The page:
Friday, February 08, 2008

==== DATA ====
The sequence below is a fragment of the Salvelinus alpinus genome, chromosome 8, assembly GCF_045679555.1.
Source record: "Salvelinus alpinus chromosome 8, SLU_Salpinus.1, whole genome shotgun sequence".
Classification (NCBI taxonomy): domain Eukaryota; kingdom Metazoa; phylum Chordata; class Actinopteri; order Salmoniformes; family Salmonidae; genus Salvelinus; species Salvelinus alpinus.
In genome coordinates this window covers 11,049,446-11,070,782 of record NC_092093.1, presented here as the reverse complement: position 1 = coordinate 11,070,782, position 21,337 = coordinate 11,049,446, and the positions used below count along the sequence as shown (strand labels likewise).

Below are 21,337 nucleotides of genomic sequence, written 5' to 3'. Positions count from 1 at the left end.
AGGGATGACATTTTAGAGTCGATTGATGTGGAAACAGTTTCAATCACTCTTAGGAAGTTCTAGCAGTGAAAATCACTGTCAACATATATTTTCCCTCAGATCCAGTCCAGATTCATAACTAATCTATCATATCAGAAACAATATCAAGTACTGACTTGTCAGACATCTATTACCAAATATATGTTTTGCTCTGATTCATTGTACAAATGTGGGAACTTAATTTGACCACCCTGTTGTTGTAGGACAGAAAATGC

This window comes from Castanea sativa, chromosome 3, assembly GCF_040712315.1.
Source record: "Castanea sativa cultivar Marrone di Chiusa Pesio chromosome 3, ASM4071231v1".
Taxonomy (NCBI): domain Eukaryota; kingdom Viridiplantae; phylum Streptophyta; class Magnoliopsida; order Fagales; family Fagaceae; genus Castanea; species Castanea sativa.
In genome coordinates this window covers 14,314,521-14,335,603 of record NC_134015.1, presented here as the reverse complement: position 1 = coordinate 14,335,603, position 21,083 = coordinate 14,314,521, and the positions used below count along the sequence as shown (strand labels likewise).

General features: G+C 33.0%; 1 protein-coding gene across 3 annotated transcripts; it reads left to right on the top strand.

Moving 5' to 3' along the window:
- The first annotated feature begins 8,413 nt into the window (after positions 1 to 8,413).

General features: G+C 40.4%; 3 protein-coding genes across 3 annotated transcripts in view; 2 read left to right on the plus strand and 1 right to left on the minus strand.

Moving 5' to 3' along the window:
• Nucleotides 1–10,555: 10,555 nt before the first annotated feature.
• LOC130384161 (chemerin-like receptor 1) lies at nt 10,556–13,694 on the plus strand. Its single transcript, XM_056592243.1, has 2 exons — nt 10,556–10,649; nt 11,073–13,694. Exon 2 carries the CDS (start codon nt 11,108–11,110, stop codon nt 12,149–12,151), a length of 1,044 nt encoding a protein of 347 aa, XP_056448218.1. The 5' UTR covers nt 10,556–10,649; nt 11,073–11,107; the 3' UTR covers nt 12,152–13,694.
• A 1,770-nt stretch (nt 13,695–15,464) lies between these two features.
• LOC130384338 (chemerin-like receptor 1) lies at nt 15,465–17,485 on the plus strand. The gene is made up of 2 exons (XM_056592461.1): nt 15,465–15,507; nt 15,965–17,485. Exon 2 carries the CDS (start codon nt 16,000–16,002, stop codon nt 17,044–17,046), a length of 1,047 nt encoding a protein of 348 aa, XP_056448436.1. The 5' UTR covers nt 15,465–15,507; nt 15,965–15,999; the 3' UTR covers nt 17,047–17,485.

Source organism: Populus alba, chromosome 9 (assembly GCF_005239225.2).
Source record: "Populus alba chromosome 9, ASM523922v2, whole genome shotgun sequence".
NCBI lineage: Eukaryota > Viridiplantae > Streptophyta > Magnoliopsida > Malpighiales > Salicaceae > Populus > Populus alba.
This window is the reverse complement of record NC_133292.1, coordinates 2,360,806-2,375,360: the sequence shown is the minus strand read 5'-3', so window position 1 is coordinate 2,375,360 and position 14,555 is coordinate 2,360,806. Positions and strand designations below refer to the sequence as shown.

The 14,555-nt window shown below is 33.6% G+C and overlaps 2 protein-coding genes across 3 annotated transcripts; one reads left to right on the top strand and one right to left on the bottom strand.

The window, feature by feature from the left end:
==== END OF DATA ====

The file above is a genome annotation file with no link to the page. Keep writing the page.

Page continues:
Kevin Brofsky's Claymont is one hell of a plausible play, and it steps so quietly that it defies of the cliches of a much-traveled road. As directed by Derek Jamison, it even manages to make the most of necessarily comic devices (like Wynne Anders, who finds real heart in the human concern of Dolores) or to play enough against type that it can joke about Sharon Letts (Aimee Howard) seeming to come straight out of Valley of the Dolls. But, like the town in question, the play is unconscionably flat: talented as Jason Hare is -- playing the lead, Neil, as an excitable boy whose repressed sexuality makes him vibrate out of his own skin -- Claymont aches for something as conversation-starting as a pool of blood. Despite having high stakes, like rebellious Dallas's impending draft notice (the play is set in 1969), the play refuses to have a cow about any of it. Sweet's fine for Neil's climax in Act I, but everyone's just a little too easy-going (or lifeless) throughout for the play to leave a lasting impression.